NO BREAKFAST = POOR HEART HEALTH
From the full English to a continental croissant, the importance of a hearty breakfast has long been debated but now scientists say skipping the morning meal could be linked to poorer cardiovascular health.
We’ve been told since we were children that breakfast is the most important meal of the day. It gives us energy to do our daily tasks and can discourage overeating at night. But a new study says breakfast has a benefit that goes straight to your heart.
The findings reveal that, compared with those who rushed down a high energy breakfast, those who missed the meal had a greater extent of the early stages of atherosclerosis – a build up of fatty material inside the arteries.
Study strongly supports the traditional belief
People who skip breakfast are not only eating late but also have a poor lifestyle, suggests research by Valentin Fuster, co-author of the research by cardiovascular research institute.
The results of the research show that those who consume less than 5 percent of their daily calorie intake for breakfast may have double the risk of subclinical atherosclerosis compared with people who have a high-energy breakfast.
A high-energy breakfast might comprise a good source of protein - such as yogurt or eggs - whole grains, and fruit.
Should aim for 20% of daily calories at breakfast
Published in the Journal of the American College of Cardiology, the research looked at the the health and diets of roughly 4,000 middle aged bank workers both men and women with no previous case of cardiovascular disease.
The results reveal that, compared to those tucking into more than 20% of their daily calories at breakfast, those who consumed next to nothing for breakfast had a greater extent of atherosclerosis.
While almost 57% of those eating a high-energy breakfast had sub-clinical atherosclerosis, the figure was almost 75% among those who skipped the meal.
Skipping breakfast likely leads to poor lifestyle choices
Whilst skipping breakfast by itself plays a big factor in your body’s health, another issue may be what you eat afterwards. The study found that those who skipped breakfast are more likely to be obese, have high blood pressure, frequently consume alcohol, smoke, and eat high levels of red meat.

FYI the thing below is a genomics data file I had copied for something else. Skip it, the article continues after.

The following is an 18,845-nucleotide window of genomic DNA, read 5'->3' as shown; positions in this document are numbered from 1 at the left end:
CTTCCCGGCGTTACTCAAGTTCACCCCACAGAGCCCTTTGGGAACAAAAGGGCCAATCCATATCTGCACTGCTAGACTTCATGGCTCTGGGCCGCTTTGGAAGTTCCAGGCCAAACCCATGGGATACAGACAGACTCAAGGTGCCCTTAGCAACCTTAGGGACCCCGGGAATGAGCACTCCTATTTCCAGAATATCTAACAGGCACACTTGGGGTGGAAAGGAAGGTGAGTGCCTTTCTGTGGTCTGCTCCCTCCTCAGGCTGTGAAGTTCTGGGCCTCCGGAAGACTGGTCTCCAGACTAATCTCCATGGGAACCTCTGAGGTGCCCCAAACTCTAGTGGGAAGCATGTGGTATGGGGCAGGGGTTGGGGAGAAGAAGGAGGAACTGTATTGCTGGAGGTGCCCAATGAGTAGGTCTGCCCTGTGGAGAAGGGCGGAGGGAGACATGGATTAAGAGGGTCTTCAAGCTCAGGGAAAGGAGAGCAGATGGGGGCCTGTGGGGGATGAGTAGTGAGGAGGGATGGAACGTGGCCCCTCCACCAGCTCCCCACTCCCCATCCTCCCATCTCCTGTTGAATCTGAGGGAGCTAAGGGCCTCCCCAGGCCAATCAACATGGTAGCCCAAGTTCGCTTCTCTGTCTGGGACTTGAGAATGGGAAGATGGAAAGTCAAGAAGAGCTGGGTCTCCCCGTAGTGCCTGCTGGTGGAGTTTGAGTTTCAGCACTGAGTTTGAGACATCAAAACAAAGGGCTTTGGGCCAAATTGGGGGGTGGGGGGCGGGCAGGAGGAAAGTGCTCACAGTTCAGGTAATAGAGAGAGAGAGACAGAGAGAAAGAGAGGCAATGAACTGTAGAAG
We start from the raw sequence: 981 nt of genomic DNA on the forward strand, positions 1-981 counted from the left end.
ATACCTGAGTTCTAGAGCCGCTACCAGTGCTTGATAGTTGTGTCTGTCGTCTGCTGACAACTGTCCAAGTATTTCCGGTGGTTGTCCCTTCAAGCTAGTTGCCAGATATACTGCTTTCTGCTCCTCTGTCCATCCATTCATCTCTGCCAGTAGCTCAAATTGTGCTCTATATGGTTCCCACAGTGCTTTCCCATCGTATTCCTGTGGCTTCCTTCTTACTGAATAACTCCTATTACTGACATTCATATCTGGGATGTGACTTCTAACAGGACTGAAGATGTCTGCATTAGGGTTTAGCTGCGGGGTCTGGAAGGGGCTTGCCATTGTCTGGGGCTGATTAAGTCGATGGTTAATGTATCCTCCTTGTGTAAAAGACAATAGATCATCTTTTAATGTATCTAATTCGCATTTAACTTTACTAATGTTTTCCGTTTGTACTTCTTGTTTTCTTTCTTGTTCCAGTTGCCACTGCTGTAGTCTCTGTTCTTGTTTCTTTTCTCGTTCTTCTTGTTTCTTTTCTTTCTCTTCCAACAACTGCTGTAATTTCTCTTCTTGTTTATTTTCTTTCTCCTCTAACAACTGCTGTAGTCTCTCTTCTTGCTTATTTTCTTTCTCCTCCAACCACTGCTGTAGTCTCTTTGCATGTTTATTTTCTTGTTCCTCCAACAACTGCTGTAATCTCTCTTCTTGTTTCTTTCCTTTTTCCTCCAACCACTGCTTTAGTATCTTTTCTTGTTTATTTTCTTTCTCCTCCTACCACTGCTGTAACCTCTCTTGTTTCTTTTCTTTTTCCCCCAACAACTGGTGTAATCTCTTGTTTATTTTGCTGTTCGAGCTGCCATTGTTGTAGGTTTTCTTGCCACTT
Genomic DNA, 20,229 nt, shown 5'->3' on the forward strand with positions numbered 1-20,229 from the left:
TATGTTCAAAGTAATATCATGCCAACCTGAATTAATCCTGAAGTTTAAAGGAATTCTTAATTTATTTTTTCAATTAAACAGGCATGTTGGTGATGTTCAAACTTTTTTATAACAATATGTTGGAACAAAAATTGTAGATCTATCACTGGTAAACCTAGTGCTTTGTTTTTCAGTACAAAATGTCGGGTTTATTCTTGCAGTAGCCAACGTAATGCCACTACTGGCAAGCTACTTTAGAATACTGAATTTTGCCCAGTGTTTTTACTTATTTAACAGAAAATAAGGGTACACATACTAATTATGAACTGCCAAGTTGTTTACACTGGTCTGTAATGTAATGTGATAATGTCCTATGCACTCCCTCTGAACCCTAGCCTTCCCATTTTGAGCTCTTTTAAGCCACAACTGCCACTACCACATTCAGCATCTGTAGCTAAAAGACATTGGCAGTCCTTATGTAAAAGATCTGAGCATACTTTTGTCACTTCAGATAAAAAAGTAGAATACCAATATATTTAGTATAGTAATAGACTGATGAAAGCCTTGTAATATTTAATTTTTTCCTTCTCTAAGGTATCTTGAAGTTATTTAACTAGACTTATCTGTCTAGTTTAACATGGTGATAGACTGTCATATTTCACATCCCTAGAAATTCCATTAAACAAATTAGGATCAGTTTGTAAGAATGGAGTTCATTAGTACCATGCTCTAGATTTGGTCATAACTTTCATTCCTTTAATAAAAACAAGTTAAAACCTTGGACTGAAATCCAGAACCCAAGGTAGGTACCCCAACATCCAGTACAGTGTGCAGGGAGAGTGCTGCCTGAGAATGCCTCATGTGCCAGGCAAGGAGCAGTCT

This suggests the pattern of eating and the amount consumed is a significant indictor of poor heart health. Data also suggests that disrupting this pattern of eating would disrupt the body’s internal clock. This means that individuals will usually end up eating more calories at unusual times. Disturbing your body’s internal clock also means that blood pressure goes up, hunger hormones get thrown off and blood sugar control goes south.
One bad habit people can change
Fuster says that the findings show that skipping breakfast is "one bad habit people can proactively change to reduce their risk for heart disease."
Adverse effects of skipping breakfast can be seen early in childhood in the form of childhood obesity, and although breakfast skippers are generally attempting to lose weight, they often end up eating more and unhealthier foods later in the day.
Poor dietary choices are generally made relatively early in life and, if remained unchanged, can lead to clinical cardiovascular disease later on. Skipping breakfast can cause hormonal imbalances and alter circadian rhythms (body clocks). The theory that breakfast is the most important meal of the day has been proven right in light of this evidence.
If you are worried about your cardiovascular health, or any other symptoms, then see your doctor at your local surgery or at a location and time that suits you via the Qure app. Download the Qure app here -> http://onelink.to/jtygac.